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Facilities Across the Southeast Ordered to Stop Discharging and Comply with Clean Water Act

Release Date: 01/13/2011
Contact Information: Davina Marraccini, (404) 562-8293, marraccini.davina@epa.gov

(ATLANTA – Jan. 13, 2011) The U.S. Environmental Protection Agency (EPA) issued Administrative Orders (AOs) against seven entities in North Carolina, Tennessee, Kentucky and South Carolina during the last quarter of 2010 for violations of the Clean Water Act (CWA).

“Controlling water pollution sources is key to protecting waterways across the Southeast and the health of all people who depend on them,” said Gwendolyn Keyes Fleming, EPA Region 4 Regional Administrator.

Three entities were cited for alleged stormwater-related violations of the CWA. Polluted stormwater runoff is a leading cause of impairment to the nearly 40 percent of surveyed U.S. water bodies which do not meet water quality standards. Over land or via storm sewer systems, polluted runoff is discharged, often untreated, directly into local water bodies. The entities cited and their associated violations include:

      YDV, Inc., for violations at the Compass Pointe Phases 2, 3 and 11 sites in Leland, N.C.;
      Marion Retail Investments, LLC, for violations at its Grandview Station construction site in Marion, N.C.;
      Shelby County Schools, for violations at the Shelby County Administration Building in Arlington, Tenn.

EPA issued AOs requiring the violators to conduct a variety of remediation activities, including revising and implementing their Construction Pollution Prevention Plans and Erosion and Sedimentation Control Plans; installing and maintaining Best Management Practices; conducting adequate self-inspections; ceasing sediment discharges; and addressing areas where sediment had been discharged.

The City of Oak Ridge, Tenn., was cited for unauthorized discharges of sewage from the wastewater collection and transmission system. Sanitary sewer overflows (SSOs) like these pose a significant threat to public health and the environment, and remain a leading cause of water quality impairment. SSOs contain raw sewage and have high concentrations of bacteria from fecal contamination, as well as disease-causing pathogens and viruses. Besides being illegal under the CWA, the SSOs also constitute a failure to comply with the requirements of the utility’s National Pollutant Discharge Elimination System permit. EPA issued an AO requiring the utility to address wet weather capacity-related issues in the sewer system. In addition, the order requires the development of management, operation and maintenance programs.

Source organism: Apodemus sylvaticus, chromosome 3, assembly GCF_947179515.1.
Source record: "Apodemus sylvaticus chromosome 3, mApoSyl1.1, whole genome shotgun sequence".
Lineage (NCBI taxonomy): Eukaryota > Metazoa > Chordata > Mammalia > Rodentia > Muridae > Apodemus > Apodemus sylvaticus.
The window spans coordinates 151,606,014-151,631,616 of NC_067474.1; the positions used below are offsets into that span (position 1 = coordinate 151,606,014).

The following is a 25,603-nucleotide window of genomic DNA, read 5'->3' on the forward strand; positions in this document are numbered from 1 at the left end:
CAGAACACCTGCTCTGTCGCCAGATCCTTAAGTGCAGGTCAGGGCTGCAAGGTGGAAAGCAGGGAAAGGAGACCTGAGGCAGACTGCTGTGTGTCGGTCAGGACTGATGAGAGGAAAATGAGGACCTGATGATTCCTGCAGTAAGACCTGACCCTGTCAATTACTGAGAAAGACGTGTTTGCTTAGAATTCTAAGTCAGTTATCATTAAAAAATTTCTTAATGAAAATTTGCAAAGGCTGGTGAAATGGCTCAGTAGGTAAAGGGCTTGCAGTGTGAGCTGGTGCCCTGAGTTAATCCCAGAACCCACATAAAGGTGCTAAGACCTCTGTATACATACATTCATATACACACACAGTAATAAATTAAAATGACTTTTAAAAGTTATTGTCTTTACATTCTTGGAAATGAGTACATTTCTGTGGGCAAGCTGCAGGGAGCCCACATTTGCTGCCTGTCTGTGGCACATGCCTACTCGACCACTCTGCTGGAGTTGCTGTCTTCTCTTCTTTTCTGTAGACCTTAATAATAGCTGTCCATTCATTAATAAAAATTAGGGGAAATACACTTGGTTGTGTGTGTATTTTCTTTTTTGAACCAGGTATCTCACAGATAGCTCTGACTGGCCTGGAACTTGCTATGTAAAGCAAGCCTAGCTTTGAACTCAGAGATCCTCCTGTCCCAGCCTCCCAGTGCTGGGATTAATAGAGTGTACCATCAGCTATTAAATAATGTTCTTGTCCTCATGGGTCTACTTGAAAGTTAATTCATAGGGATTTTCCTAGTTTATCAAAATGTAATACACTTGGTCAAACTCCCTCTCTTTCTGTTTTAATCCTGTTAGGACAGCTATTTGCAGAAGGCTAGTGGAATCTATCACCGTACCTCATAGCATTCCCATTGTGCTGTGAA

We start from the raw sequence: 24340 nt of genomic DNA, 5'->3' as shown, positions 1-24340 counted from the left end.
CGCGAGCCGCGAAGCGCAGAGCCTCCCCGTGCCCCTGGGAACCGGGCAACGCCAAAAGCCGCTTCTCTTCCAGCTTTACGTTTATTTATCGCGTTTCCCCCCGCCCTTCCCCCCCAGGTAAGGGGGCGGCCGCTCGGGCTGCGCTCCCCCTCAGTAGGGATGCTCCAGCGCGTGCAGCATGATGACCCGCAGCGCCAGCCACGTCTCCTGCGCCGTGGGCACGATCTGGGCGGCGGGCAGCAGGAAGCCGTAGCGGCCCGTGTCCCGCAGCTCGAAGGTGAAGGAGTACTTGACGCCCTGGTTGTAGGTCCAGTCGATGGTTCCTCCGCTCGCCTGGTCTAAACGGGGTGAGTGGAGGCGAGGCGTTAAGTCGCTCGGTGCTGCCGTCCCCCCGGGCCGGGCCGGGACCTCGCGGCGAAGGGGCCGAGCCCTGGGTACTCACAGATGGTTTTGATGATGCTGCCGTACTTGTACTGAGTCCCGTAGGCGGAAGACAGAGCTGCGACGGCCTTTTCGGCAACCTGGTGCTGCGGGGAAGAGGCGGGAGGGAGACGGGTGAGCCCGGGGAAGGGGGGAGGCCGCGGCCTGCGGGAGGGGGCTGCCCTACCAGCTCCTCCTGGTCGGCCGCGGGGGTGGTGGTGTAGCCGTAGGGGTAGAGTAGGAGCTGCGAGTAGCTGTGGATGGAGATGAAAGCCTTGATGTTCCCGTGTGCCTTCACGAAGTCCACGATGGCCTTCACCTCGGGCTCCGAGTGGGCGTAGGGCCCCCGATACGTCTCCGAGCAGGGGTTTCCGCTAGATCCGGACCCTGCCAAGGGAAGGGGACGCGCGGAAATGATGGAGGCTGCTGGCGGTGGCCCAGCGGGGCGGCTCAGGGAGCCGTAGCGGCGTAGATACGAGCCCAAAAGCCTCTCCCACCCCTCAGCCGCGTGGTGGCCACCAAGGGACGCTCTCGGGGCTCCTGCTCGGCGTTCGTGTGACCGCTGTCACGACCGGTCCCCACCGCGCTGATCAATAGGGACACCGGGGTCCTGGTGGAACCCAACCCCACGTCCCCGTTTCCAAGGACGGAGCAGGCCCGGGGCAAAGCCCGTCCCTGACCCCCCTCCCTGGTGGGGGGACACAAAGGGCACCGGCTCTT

Licking River Resources, Inc. and Clintwood Elkhorn Mining Company were each cited for unauthorized discharges of wastewater associated with their surface mining and/or coal processing and preparation plants in West Liberty and Phyllis, Ky., respectively. The Mullins Branch Preparation Plant in West Liberty discharges wastewater into Mullins Branch, while the Miller’s Creek Mine Plant in Phyllis discharges wastewater into Miller’s Creek. Under the CWA, such discharges require a National Pollutant Discharge Elimination System, and EPA has ordered each facility to cease all unpermitted discharges into waters of the United States.

EPA issued an AO for violations of the Concentrated Animal Feeding Operations requirements of the CWA at a dairy operation known as Lee Mayer #1 in Newberry, S.C. The order requires the owner, Mayer Farms, Inc., to cease the discharge of pollutants from the facility and come into compliance with the land-application requirements in accordance with its Waste Management Plan and permit. The AO also requires Mayer Farms to provide quarterly sampling reports for its waste, and for its crops and harvest plants to determine nutrient levels.

Congress enacted the Clean Water Act (CWA) in 1972 to protect the nation’s rivers, lakes and stream, as well as some of the more fragile and vital wetland habitats. The entities cited violated the CWA by failing to meet the requirements of their National Pollutant Discharge Elimination System (NPDES) permits, and subsequently causing point source discharges. Pollutants of concern include nutrients, sediment, oil and grease, chemicals and metals. When left uncontrolled, water pollution can deplete needed oxygen and/or otherwise result in the destruction of aquatic habitats, as well as the fish and wildlife that depend on them. Water pollution can also contaminate food, drinking water supplies and recreational waterways, and thereby pose a threat to public health.